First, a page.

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Banks, Financial

RBS emerges as biggest failure in tough UK bank stress tests

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Banks

Barclays: life in the old dog yet

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Currencies, Equities

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Currencies

Dollar rises as markets turn eyes to Opec

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Categorized | Property

London braced for business rates overhaul


Posted on September 29, 2016

Burberry Regent’s Street 3/5/2016

Some West End retailers face a doubling of bills as a result of the revaluations of their properties

Tens of thousands of London rate-paying businesses are braced for sharply bigger bills with the release of new property valuations on Friday, in a change that heralds the most significant redistribution of the business rates burden in recent years.

Official analysis published in advance shows the steepest increases will be felt by London retailers, whose business rates will rise by an average of 14 per cent before taking account of “transitional relief” that will phase in the changes.

    But for some West End retailers and office occupiers on the fringes of the City, in places such as Shoreditch, bills will more than double as a result of the long-delayed revaluation of properties in England and Wales. Other rapidly gentrifying areas of London will also be hard hit, with experts forecasting a 120 per cent increase in the levy for retailers in parts of Brixton.

    From April, business rates will be based on 2015 rental values — which are the data being released on Friday — rather than on the pre-recession values of 2008, as they are at present. The changes will be revenue neutral, redistributing the £28bn-a-year rates burden in line with the changing economic fortunes of different sectors and regions. Business rates in England and Wales are among the highest in the industrialised world.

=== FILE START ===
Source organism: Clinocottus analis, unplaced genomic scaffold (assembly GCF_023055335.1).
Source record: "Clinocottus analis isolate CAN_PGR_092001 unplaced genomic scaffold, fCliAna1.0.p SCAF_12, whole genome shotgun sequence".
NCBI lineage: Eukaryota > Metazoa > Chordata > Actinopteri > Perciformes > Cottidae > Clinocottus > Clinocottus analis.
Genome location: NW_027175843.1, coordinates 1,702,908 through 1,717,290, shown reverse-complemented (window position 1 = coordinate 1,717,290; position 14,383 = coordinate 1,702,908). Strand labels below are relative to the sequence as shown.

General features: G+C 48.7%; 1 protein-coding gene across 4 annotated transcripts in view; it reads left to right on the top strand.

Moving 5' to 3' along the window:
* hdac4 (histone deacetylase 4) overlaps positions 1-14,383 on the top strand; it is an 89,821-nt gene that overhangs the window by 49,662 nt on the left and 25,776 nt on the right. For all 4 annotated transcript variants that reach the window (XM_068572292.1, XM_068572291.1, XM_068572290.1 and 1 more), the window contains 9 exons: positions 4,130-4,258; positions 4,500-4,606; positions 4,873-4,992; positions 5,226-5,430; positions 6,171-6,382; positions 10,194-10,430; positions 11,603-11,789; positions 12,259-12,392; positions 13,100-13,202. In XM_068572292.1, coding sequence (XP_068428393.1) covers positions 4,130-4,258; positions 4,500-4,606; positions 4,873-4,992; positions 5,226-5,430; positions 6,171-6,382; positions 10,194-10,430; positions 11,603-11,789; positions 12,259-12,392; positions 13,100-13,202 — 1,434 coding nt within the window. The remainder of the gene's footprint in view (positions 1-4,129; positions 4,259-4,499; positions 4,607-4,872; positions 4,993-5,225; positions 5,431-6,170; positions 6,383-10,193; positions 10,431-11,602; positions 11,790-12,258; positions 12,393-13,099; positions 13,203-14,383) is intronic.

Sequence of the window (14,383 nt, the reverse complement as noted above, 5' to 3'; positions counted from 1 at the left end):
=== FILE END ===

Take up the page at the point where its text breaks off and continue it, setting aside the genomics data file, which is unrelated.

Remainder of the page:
John Webber, head of rating at the commercial property group Colliers International, said that even taking the relief into account, the 2017 revaluation would bring about the largest changes to the levy in a generation. “There will be some enormous increases in central London, particularly in retail, and significant reductions in areas that have not fared as well [economically],” he said.

    He forecast that occupiers of big properties in London would be shocked by the government’s proposals to limit the first-year increases to a 45 per cent rise, much higher than the cap last time round. To pay for this transitional relief the government is proposing capping reductions at 4.1 per cent in the first year — although the cuts will be quicker for smaller properties.

    The decision to delay the revaluation by two years — which prevented the changes from taking effect just before the last general election — had exacerbated its impact, Mr Webber added. As business rates are the third-largest outgoing for most businesses after rent and salaries, the changes could have a severe impact on those groups operating on tight margins and who are unprepared for a sharp rates increase.